Search This Blog

Monday, 2 May 2016

A brief reading of the report of the new Kevin Hall study

Is the insulin theory of obesity over? Well I'd say it's over when people with diabetes using exogenous insulin to cover high-carb diets no longer have to worry about weight gain, and not before. But this is interesting research, and it proves if nothing else that Gary Taube's NuSci research initiative wasn't just set up to confirm his every thought.Kevin Hall discusses his new study here, with Yoni Freedhoff.

This research contradicts two things - one, the metabolic advantage theory of ketogenic weight loss.
It never made sense to me that wasting energy would make it easy to lose weight. That's "run off that coke" type illogic. The only thing that makes obese people lose weight sustainably is the repair of the appestat. The LCHF diet is great for this because without the carbohydrate foods that stimulate cravings, and with a belly full of fat, it's easy to get eating right again.
The second thing it contradicts is Taube's statement - more a guess or rule of thumb than a hypothesis - in GCBC that all weight loss diets that work, work because they restrict carbs and thus lower insulin. This is how a lot of weight loss diets work, but this study shows that, if calories are held even, the rate of weight loss needn't be proportionate to the lowering of insulin in every diet phase.
It also contradicts the idea that a ketogenic diet causes significant muscle loss. This happens at first, to a small amount, then it's reversed. It's not an ongoing problem that results in people wasting away - and these subjects were in a metabolic ward, so very limited in how much exercise they did.
There are two things the study does not do. It's an isocaloric comparison, so there's no test of which diet would have been more likely to cause free-living people to spontaneously eat and move the right amount to normalise weight. And it's not a study of weight gain, so says little about the metabolic and dietary conditions that made the subjects obese in the first place.
It is likely, but not clear from this report, that the subjects had lower insulin levels in both diet phases than they had while gaining weight or at baseline. If that is true, then the insulin hypothesis of obesity is doing just fine, but is in need of a little adjustment.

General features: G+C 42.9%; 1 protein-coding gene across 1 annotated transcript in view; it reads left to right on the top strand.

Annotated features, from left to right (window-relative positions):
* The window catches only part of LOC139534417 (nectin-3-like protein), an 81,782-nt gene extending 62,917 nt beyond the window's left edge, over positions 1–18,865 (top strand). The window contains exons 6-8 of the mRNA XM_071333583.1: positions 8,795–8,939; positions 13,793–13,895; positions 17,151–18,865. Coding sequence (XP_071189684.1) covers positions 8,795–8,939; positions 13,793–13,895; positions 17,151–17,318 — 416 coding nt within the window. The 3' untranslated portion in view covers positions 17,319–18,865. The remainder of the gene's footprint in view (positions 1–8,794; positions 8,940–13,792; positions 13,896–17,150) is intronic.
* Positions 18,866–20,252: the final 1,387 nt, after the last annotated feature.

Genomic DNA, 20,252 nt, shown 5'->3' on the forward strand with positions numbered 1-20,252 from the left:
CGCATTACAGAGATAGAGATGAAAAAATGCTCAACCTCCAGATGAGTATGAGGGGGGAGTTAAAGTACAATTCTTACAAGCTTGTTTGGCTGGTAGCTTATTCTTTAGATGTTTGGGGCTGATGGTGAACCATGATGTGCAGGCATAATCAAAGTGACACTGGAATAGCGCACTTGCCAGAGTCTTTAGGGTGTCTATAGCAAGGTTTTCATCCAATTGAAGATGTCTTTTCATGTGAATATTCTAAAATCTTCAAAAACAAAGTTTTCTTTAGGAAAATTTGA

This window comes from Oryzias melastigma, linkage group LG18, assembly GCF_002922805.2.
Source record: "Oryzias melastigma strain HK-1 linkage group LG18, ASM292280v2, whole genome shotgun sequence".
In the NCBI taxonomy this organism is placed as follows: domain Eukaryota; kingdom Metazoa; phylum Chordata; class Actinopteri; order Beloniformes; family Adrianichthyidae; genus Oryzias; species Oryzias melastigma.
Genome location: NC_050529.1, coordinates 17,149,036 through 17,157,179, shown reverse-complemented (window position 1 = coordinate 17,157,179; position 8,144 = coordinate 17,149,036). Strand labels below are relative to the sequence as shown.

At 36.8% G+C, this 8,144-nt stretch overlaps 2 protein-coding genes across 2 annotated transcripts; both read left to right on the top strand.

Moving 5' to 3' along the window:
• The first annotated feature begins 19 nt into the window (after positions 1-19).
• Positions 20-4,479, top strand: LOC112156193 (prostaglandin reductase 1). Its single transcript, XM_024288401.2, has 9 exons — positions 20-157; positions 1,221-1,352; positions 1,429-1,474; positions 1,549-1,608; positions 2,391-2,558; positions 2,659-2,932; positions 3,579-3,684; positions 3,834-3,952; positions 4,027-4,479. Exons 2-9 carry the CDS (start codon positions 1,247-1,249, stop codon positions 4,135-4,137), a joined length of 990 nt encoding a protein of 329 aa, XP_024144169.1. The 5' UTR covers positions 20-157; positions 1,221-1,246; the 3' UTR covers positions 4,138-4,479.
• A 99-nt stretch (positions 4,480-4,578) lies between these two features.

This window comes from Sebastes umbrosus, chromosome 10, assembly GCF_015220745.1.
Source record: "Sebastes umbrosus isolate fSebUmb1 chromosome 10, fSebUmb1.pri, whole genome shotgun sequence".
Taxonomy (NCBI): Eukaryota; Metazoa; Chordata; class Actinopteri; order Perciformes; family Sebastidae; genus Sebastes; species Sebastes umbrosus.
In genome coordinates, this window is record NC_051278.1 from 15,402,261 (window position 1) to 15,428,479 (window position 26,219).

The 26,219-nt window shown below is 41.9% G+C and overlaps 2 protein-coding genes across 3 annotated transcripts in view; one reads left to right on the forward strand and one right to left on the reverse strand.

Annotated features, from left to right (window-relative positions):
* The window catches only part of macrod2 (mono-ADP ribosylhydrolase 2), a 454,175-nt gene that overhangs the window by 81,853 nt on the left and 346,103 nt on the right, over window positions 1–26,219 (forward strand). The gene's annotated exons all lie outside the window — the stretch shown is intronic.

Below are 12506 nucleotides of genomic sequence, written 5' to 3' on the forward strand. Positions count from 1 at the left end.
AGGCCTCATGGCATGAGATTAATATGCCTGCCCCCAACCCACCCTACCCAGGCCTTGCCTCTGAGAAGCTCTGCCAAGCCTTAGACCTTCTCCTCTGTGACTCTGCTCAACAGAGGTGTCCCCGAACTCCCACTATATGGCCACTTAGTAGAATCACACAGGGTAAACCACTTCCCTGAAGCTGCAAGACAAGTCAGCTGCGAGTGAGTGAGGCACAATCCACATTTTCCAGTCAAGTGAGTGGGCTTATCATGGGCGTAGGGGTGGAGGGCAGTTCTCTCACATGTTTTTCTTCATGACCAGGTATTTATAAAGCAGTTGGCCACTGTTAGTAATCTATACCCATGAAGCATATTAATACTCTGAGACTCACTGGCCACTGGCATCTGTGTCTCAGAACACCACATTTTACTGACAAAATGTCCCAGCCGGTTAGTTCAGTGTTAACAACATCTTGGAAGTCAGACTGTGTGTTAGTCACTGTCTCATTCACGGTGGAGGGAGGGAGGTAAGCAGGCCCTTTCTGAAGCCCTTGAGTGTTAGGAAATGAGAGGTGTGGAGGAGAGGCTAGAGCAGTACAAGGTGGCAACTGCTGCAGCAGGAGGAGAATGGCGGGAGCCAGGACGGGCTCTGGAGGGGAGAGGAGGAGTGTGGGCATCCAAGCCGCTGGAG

What's interesting to me is that what this study does say about LCHF diets confirms two statements in the 1950s and 1960s work of John Yudkin that I've been reading - there is no low carb metabolic advantage, and therefore they can only work as well as they do for weight loss if people spontaneously tend to eat the right amount when eating fat and protein.


PhilT said...

We'll see when it appears - for example blood insulin and ketone data didn't appear in the discussion. My alarms went off when Kevin said there was a 500 calorie (per day ??) discrepancy between actual and expected energy expenditure in the metabolic ward (outside the chamber), which is why there was weight loss when it was supposed to be a eucaloric study.

As he's very wedded to the calorie theory I would be concerned this highlights 500 cals of error somewhere that he's just trying to dismiss as unexpected exercise in the metabolic ward. The trial registration said they were tracking activity.

Although overweight and obese I think the screening took out diabetics. The devil will be in the detail. I would like Kevin to produce a mathematical model of the acute processes of glucose and fat disposal and storage over a timescale up to 10 days. If he can crack that we might learn from it.

Puddleg said...

I's like to know a bit about the diet too - the more the better. How close was it to a real-world LCHF intervention? While this may not have affected readings in the chamber much it might well have effects on both satiety and insulin response if an experimental diet isn't based around real food.

Puddleg said...

Like everyone who commented on this, and like Kevin Hall himself, I spoke too soon.

Jason Fung shows that the metabolic advantage is relative

Michael Eades finds a few problems with the way Hall presented the results - where's the first week's data?

karl said...

As I've said elsewhere - I think of insulin as a feedback loop signal - not useful without knowing the level of insulin sensitivity.

I'm suspicious that PUFAs- driving inappropriate insulin sensitivity are the confounding factor. What if people going on low carb diets are eating less LA? ( Chips - breads - many carb snacks are loaded with LA ).

It always gets back to needing to do synthetic diet research - like Milton Winitz and others did in the 1960s.

What if low-carb diets are only compensating for the effects of PUFA on insulin sensitivity?

Puddleg said...

You mean like this?

I'd say you're right.